Operational issues, such as timetable paths, have largely been resolved. The only outstanding issue is the price to be paid for access - though this is obviously important. Express Shuttle will either employ or hire in its own drivers.

Negotiations were also necessary to gain access to existing intermodal terminals, most of which are owned by DB. In the main, this meant extending operational hours during the night which Baki says was ’not a problem’.

Postal sorting offices in most German cities are located close to the railway, and traditionally had their own sidings with loading docks. Express Shuttle will not use these, relying instead on swap bodies which require cranes for rapid road/rail transfer.

Freight multiple-units

While negotiating with DB, Baki’s team were also talking to six rolling stock suppliers about the unusual trains Express Shuttle would need.

These are best described as freight multiple-units. The semi-permanently coupled rakes of six flat wagons capable of carrying 10 or 12 swap bodies are superficially similar to the CargoSprinter prototypes delivered to DB Cargo last year (RG 4.97 p218).

In fact, Express Shuttle’s FMU specification is a much tougher proposition for the suppliers. Cabs at each end of the unit will have to be fitted with pantographs because both diesel and 15 kV 16 2/3Hz electric propulsion is required - all to be fitted in under the decks of the wagons.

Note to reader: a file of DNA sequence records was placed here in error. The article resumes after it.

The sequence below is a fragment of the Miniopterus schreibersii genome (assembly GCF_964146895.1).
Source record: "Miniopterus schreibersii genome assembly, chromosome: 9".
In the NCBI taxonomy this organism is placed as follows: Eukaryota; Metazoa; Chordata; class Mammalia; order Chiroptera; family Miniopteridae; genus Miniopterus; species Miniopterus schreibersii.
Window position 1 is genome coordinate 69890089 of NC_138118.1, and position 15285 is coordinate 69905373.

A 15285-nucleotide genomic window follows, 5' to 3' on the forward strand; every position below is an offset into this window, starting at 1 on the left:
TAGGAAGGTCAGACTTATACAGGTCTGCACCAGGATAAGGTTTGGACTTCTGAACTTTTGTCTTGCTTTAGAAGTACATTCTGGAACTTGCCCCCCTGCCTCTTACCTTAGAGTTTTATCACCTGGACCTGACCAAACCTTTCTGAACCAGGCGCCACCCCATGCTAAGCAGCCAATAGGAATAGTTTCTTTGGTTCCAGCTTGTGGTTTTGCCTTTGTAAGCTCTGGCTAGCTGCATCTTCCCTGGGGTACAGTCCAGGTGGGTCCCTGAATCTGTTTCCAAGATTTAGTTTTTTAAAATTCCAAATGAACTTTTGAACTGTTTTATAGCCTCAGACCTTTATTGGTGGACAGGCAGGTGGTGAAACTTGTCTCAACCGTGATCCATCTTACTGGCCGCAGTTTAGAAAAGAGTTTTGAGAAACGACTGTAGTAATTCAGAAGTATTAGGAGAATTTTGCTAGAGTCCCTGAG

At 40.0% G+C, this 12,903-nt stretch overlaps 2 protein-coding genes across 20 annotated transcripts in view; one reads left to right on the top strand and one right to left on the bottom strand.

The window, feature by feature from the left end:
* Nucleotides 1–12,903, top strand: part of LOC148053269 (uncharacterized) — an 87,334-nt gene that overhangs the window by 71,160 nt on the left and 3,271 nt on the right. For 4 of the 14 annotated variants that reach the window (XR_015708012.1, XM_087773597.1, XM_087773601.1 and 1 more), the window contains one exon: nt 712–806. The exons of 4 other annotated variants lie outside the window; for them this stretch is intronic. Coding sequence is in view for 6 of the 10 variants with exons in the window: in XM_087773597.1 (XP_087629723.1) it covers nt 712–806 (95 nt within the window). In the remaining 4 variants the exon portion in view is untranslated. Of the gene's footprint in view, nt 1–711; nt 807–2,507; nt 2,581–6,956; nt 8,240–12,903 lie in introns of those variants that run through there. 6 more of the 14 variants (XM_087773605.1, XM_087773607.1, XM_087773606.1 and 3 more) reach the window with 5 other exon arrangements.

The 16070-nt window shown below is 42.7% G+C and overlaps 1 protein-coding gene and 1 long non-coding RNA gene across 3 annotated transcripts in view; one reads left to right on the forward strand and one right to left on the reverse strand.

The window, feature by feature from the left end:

Where CargoSprinter has only the two outer wagons powered, the 160 km/h top speed allowing the FMUs to maintain fast schedules will require more power than the four 265 kW bus engines, each driving one axle. The wagons will not be articulated, and where CargoSprinter carries two 20ft containers on each platform, each FMU wagon must accommodate two swap bodies 7·15 or 7·8 m long.

There is also a requirement for up to seven FMUs to form a train controlled by one driver. The maximum train length permitted on DB is 700m, and FMU proposals put forward by suppliers range from 94 to 98m; CargoSprinter is 89·6m long.

Autocouplers which can be operated from inside the cab are specified. Baki says there will only be one driver on each train, who will handle any coupling and uncoupling required to enable FMUs from different terminals to be combined during transit.